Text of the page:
Richard Florida is a co-founder and editor at large of CityLab and a senior editor at The Atlantic. He is a university professor in the University of Toronto’s School of Cities and Rotman School of Management, and a distinguished fellow at New York University’s Schack Institute of Real Estate.
Let's hope outrage over the Marlins deal never fades away.
Cities readers know that one of my biggest economic development peeves — right alongside government-backed casinos — is the gargantuan public giveaway to professional sports stadiums. And according to the Brookings Institution's Adie Tomer and Siddharth Kulkarni, writing earlier this month in the Sun Sentinel, the outrageous, over-the-top deal for the new Miami Marlins stadium should once and for all end the "era of publicly funded stadiums."
As has been widely reported in the Miami press, the Marlins's owner, Jeffrey Loria, was able to extract government backing for the new, architecturally innovative $600 million stadium. After promising the region that he would create a winner as well as attract some big name free agents, Loria then let go of several star players in a $160 million payroll dump via a ludicrous deal with the Toronto Blue Jays. But as Tomer and Kulkarni point out, the deal is even more disastrous than it seems:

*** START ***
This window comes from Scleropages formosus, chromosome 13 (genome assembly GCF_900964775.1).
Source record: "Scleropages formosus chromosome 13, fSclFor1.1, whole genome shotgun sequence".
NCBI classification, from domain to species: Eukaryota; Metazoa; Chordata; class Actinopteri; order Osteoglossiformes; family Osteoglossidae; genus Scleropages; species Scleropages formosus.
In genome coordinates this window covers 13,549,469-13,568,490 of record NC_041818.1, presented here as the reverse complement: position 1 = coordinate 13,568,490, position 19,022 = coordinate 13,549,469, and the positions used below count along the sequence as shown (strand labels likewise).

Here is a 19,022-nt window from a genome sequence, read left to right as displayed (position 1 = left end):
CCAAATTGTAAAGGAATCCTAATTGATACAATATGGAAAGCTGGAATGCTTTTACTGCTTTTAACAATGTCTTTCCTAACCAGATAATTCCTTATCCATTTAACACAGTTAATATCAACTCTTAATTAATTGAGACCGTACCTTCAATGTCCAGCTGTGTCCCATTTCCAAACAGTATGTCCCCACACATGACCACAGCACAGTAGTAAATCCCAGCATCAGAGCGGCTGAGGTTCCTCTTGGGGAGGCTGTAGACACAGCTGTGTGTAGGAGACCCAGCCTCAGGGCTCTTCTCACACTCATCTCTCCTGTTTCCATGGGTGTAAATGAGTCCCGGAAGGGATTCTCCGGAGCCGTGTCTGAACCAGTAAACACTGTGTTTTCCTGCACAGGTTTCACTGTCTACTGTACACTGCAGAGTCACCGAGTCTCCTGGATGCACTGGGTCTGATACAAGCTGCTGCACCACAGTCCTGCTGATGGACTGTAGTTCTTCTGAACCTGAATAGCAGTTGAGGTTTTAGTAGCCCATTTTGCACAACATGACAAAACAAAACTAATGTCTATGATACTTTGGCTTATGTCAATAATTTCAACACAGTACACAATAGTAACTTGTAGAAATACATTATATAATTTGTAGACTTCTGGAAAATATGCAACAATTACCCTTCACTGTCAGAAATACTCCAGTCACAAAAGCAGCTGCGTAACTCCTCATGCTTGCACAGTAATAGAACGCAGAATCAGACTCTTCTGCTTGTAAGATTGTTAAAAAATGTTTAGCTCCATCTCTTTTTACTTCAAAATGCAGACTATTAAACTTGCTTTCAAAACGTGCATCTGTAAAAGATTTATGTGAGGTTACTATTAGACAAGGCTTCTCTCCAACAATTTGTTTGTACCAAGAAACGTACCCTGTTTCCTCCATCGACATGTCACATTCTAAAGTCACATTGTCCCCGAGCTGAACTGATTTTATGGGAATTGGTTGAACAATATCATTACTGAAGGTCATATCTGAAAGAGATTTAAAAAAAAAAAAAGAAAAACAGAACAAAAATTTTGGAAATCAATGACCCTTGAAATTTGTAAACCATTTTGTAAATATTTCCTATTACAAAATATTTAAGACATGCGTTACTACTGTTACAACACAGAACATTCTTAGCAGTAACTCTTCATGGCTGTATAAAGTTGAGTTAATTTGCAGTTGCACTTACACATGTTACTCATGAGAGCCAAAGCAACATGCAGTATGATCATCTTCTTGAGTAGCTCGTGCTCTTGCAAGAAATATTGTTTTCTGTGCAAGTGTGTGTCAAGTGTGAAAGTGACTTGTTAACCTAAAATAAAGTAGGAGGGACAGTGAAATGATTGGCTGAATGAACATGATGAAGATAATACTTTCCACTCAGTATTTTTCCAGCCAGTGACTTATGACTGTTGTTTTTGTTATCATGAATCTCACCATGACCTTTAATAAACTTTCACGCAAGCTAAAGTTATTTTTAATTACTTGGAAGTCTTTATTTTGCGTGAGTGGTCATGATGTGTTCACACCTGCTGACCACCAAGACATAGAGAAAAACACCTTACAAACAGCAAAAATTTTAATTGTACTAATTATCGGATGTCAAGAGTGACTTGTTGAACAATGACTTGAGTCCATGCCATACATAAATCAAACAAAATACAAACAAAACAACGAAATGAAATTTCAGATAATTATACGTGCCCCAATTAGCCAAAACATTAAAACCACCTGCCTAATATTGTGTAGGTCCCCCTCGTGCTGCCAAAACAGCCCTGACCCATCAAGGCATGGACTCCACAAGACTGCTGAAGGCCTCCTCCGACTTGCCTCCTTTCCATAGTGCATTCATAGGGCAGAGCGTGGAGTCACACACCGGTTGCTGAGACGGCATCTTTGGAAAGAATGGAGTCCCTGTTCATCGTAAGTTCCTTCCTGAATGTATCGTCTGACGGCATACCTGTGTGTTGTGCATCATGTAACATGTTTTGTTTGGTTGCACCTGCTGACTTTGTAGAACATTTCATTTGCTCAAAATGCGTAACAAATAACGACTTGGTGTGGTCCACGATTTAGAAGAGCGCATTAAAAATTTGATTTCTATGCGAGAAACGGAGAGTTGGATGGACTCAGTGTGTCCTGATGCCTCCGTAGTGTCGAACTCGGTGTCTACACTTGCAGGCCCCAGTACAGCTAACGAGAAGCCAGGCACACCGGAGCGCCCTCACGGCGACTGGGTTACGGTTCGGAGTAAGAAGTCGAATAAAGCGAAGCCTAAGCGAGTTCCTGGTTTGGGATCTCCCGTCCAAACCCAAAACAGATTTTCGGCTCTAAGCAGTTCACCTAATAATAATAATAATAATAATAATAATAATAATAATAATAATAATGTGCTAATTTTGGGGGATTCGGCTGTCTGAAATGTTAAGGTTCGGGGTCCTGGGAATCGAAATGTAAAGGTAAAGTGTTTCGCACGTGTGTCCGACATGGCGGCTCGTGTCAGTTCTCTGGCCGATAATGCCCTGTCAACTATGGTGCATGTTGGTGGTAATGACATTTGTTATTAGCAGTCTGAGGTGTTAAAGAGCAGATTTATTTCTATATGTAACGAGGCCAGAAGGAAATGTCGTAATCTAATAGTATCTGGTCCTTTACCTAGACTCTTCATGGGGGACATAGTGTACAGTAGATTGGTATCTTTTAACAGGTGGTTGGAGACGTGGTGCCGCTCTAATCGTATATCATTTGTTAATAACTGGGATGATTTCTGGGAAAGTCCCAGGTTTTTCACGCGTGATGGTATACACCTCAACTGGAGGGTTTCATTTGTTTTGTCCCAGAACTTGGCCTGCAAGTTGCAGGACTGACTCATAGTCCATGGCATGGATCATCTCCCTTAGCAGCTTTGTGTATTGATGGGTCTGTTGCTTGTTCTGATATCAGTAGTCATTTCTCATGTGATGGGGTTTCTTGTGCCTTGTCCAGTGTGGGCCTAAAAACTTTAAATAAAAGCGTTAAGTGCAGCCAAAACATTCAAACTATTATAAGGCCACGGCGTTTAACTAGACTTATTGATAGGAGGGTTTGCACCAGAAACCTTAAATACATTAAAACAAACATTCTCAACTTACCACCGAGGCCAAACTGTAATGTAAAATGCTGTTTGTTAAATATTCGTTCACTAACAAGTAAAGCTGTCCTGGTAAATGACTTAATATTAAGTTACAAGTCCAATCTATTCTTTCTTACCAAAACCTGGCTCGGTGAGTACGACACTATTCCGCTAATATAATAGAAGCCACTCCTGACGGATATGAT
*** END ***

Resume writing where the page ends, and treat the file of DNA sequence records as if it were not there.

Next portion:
The public was responsible for 70 percent of the total bill, while the ownership received revenues from public parking in addition to ticket sales. But the worst part may be the methods used to finance that public share. The Miami-Dade County Commission sold $500 million worth of public bonds, all of which were financed during poor market conditions resulting in higher interest rates.
The end result: a total public bill of $2.4 billion over 40 years. And you thought $600 million sounded expensive.
They point to a similar stadium boondoggle in Cincinnati where the public sector (in this case Hamilton County) was left with a bill of more than $550 million dollars. The public debt on that stadium now consumes "over 16 percent of the county's annual budget," they write, "forcing the county to cut youth services and other public programs."
I'm a big sports fan. Successful pro sports teams help bolster community morale and regional pride, as Tomer and Kulkarni point out. But I fail to see why taxpayers should subsidize wealthy owners and players. And that is finally becoming a more widely shared public sentiment, especially when these sweetheart stadium deals help bankrupt cities and counties and drain precious public funding away from essential public services.
Top image: Miami Marlins starting pitcher Ricky Nolasco throws the first pitch to New York Yankees shortstop Derek Jeter during their MLB spring training baseball game in Miami, Florida on April 1. The game is the first Major League game played in the new Marlins Park stadium. (Joe Skipper/Reuters)